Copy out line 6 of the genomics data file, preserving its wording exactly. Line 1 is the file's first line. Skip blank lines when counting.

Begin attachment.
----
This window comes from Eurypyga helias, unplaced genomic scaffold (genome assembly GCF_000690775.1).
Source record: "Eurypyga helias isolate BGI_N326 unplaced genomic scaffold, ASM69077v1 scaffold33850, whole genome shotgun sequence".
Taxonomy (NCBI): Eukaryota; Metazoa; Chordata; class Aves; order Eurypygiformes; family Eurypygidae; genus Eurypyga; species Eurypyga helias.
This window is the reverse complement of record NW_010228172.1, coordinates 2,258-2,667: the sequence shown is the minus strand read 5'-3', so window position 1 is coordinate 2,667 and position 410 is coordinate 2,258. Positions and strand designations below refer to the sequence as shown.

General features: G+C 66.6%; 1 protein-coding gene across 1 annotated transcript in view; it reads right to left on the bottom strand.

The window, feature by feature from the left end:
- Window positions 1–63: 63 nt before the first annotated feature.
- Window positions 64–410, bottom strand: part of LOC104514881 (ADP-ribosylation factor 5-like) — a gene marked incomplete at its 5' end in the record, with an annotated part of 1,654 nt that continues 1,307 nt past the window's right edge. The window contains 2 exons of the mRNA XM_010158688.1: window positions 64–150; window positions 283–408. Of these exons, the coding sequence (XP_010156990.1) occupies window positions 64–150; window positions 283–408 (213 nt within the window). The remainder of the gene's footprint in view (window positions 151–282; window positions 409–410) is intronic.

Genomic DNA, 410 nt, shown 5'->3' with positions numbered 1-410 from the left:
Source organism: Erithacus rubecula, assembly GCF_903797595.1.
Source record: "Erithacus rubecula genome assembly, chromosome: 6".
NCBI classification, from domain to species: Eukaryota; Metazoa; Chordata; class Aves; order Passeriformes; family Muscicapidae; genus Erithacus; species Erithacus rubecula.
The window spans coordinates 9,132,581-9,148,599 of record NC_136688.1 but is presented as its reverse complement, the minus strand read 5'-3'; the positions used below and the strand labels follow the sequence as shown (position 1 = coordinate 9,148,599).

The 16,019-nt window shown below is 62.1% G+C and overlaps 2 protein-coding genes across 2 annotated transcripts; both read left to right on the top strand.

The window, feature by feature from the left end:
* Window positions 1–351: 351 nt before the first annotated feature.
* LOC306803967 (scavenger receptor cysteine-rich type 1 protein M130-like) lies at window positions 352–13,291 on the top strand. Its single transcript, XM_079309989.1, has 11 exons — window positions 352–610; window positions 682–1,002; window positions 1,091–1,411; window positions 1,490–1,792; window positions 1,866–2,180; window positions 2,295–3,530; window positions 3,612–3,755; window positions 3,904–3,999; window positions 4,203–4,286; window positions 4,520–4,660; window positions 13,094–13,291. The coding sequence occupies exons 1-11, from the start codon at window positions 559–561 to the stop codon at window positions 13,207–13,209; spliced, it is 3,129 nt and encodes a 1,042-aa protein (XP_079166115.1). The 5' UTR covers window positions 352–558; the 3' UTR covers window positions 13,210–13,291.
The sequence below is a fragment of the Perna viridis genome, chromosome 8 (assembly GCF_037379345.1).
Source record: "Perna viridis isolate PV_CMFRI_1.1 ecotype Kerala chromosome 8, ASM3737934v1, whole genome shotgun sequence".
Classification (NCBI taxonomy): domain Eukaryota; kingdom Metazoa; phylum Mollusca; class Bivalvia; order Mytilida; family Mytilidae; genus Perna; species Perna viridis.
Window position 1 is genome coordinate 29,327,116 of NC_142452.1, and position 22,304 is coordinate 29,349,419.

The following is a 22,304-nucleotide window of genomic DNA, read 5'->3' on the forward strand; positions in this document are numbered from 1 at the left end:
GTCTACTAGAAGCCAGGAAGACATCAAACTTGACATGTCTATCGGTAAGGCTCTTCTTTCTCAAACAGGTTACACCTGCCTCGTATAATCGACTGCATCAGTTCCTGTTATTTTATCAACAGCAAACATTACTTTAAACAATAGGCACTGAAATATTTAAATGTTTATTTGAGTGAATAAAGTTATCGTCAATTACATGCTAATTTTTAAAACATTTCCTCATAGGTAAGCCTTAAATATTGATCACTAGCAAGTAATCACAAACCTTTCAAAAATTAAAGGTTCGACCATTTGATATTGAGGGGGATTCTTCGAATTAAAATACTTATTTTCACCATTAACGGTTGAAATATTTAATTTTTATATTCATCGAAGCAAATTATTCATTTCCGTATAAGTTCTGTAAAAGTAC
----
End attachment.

The window, feature by feature from the left end: